Nov 13, 2012

Buyer beware when even RBA thinks its forecasts are rubbery

When even the Reserve Bank thinks its forecasts should be handled with care, private forecasters owe their users an explanation, write Glenn Dyer and Bernard Keane.

Caveat emptor is usually applied to buying cars, food and other products and services. It should apply to economic forecasting as well. Surprisingly the Reserve Bank thinks it should and should especially apply to its own forecasts.

Four times a year the central bank releases its Statement of Monetary Policy. They examine the conduct of monetary policy, the way the economy is travelling and forecast future levels of inflation and economic growth. The final SMP for the year was released last Friday and gained considerable publicity for a lowering of economic growth forecasts for 2013 and 2014, and a raising of the bank’s forecasts for inflation. Newspapers, radio and TV all picked up on these changed forecasts.

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4 thoughts on “Buyer beware when even RBA thinks its forecasts are rubbery

  1. Jimmy

    What economic forecasting isn’t 100% accurate, who would of thought? Certainly not the MSM who simply regurgitate ver batim.

    Economic forecasting has always been diifcult but in thes current conditions it is almost impossible – Europe could stay stable or go severely backwards at the drop of a hat, China could see growth slowing further (not the economy slowing just it’s growth) stabilise or increase again, and the US could continue it’s recovery or plunge headlong back into recession in just over a month.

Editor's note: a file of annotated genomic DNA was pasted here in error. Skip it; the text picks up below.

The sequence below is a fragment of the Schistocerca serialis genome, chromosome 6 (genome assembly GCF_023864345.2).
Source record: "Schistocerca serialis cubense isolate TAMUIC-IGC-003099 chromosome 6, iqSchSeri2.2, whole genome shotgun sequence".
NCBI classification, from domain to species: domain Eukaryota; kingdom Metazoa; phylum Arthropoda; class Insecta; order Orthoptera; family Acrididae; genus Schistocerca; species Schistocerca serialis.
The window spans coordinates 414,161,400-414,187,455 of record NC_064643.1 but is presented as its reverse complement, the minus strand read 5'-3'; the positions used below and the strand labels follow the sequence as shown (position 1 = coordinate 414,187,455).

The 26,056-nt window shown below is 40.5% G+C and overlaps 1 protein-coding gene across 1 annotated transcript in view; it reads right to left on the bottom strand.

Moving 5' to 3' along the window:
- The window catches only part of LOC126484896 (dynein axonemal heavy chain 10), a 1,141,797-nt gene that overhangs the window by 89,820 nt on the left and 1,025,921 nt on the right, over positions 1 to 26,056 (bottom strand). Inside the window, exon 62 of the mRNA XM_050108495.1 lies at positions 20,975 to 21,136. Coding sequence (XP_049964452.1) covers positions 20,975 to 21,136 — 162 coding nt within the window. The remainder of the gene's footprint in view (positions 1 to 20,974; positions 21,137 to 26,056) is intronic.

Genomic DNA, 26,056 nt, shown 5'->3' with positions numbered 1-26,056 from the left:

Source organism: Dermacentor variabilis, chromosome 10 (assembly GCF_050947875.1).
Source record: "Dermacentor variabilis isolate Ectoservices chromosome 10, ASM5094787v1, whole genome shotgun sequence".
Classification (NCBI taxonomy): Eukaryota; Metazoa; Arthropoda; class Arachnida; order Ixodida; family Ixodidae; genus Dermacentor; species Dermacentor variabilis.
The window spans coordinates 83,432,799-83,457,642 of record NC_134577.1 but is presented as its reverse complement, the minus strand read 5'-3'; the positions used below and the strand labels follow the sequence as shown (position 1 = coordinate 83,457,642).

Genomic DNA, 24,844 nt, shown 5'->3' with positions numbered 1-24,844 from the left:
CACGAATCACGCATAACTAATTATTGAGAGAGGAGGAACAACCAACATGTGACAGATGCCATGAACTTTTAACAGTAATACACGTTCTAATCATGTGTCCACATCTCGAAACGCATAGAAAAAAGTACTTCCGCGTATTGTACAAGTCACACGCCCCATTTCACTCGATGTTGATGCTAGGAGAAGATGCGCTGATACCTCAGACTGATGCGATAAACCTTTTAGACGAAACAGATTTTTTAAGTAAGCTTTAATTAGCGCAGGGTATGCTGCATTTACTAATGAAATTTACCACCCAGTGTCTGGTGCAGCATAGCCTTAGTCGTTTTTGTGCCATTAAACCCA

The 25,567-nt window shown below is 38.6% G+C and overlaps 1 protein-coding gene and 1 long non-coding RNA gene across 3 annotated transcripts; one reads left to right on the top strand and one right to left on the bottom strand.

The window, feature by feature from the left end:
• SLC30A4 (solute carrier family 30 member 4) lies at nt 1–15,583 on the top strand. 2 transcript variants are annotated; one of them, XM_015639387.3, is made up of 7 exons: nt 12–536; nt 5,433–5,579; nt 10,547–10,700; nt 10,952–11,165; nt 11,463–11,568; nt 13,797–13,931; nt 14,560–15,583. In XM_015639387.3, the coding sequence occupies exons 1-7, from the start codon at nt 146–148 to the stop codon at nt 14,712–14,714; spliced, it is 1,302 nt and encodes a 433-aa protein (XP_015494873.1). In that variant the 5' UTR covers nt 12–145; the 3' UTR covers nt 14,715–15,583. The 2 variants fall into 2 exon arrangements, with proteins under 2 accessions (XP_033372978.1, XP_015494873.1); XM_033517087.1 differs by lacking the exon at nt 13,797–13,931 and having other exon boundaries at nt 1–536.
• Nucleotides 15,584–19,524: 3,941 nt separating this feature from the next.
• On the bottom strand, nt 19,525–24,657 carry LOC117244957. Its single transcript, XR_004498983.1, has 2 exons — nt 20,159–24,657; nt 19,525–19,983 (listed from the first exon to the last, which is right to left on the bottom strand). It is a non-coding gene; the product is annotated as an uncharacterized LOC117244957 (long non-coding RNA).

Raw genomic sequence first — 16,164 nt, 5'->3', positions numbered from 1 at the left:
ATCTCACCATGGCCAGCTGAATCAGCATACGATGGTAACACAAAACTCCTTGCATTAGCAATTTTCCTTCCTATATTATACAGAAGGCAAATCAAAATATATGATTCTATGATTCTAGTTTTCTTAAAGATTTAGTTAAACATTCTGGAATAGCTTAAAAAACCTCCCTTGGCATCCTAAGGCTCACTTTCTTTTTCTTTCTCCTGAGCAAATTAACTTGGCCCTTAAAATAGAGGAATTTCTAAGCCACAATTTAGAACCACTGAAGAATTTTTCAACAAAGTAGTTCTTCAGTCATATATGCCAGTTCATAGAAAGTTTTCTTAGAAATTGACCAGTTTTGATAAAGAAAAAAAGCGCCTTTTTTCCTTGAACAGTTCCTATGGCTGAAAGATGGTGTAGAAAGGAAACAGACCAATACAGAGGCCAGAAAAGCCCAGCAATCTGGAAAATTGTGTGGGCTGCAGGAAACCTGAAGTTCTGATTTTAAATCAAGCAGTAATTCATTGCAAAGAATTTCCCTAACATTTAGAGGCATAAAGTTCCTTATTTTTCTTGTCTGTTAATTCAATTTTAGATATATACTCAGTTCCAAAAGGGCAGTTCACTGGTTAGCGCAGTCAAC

And that is before we get to whether the Australian consumer will finally see the glass half full and stop saving at record rates.

  2. drew crikey peter crikey

    In the times of reporting in 140 characters, do you expect anything different?

    Many economic forcasters predictions are as erratic as their proliferation’s are brief.

  3. Dogs breakfast

    Keep it going Glen and Bernard. If you have ever read any of the stuff I put on here you would know I consider most journos professionally innumerate.

    You’re right in every sense about this. I’m a business analyst, of sorts, and a generic analyst of everything, and I haven’t seen a forecast worth printing. In spite of being an analyst, I will never stoop to forecasting, it is a waste of my time and any clients.

    What is surprising is just how long it is taking us to realise that even fancy-pants statistically fluent forecasting is as worthless as a number picked out of a hat. We need to get away from this idea that forecasting has any value, and gear ourselves, our businesses and ultimately our country to being flexible, intuitive and quick to change, not gazing into opaque crystal balls.

  4. Jimmy

    Dogs Breakfast – What is the old saying about watching the weather forecast but always taking an umbrella?

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